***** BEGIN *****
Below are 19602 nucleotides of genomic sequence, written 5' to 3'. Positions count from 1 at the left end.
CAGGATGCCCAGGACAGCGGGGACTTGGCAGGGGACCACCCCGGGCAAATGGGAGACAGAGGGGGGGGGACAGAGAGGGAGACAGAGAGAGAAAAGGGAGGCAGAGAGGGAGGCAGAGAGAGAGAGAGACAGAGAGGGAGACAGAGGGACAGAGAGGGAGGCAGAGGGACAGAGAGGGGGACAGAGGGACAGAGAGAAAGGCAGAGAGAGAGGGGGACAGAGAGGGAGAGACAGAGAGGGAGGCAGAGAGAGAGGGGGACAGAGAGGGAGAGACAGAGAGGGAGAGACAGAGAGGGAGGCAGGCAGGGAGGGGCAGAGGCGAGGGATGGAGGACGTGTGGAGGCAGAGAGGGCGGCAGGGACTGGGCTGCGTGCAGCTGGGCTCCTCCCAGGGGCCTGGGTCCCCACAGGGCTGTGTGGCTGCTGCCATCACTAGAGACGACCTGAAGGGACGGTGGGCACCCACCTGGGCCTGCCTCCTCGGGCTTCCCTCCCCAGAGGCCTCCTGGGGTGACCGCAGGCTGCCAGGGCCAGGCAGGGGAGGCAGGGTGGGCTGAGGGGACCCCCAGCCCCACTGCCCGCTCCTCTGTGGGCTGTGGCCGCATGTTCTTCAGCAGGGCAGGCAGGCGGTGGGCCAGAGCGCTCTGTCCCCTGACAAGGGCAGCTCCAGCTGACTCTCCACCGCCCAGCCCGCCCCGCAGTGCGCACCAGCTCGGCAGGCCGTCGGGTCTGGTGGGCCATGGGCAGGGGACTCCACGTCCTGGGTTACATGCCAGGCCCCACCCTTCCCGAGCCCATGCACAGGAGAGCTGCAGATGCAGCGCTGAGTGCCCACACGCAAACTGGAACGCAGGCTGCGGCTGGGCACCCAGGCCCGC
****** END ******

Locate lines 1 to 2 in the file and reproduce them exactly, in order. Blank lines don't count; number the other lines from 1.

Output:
Below are 19602 nucleotides of genomic sequence, written 5' to 3'. Positions count from 1 at the left end.
CAGGATGCCCAGGACAGCGGGGACTTGGCAGGGGACCACCCCGGGCAAATGGGAGACAGAGGGGGGGGGACAGAGAGGGAGACAGAGAGAGAAAAGGGAGGCAGAGAGGGAGGCAGAGAGAGAGAGAGACAGAGAGGGAGACAGAGGGACAGAGAGGGAGGCAGAGGGACAGAGAGGGGGACAGAGGGACAGAGAGAAAGGCAGAGAGAGAGGGGGACAGAGAGGGAGAGACAGAGAGGGAGGCAGAGAGAGAGGGGGACAGAGAGGGAGAGACAGAGAGGGAGAGACAGAGAGGGAGGCAGGCAGGGAGGGGCAGAGGCGAGGGATGGAGGACGTGTGGAGGCAGAGAGGGCGGCAGGGACTGGGCTGCGTGCAGCTGGGCTCCTCCCAGGGGCCTGGGTCCCCACAGGGCTGTGTGGCTGCTGCCATCACTAGAGACGACCTGAAGGGACGGTGGGCACCCACCTGGGCCTGCCTCCTCGGGCTTCCCTCCCCAGAGGCCTCCTGGGGTGACCGCAGGCTGCCAGGGCCAGGCAGGGGAGGCAGGGTGGGCTGAGGGGACCCCCAGCCCCACTGCCCGCTCCTCTGTGGGCTGTGGCCGCATGTTCTTCAGCAGGGCAGGCAGGCGGTGGGCCAGAGCGCTCTGTCCCCTGACAAGGGCAGCTCCAGCTGACTCTCCACCGCCCAGCCCGCCCCGCAGTGCGCACCAGCTCGGCAGGCCGTCGGGTCTGGTGGGCCATGGGCAGGGGACTCCACGTCCTGGGTTACATGCCAGGCCCCACCCTTCCCGAGCCCATGCACAGGAGAGCTGCAGATGCAGCGCTGAGTGCCCACACGCAAACTGGAACGCAGGCTGCGGCTGGGCACCCAGGCCCGC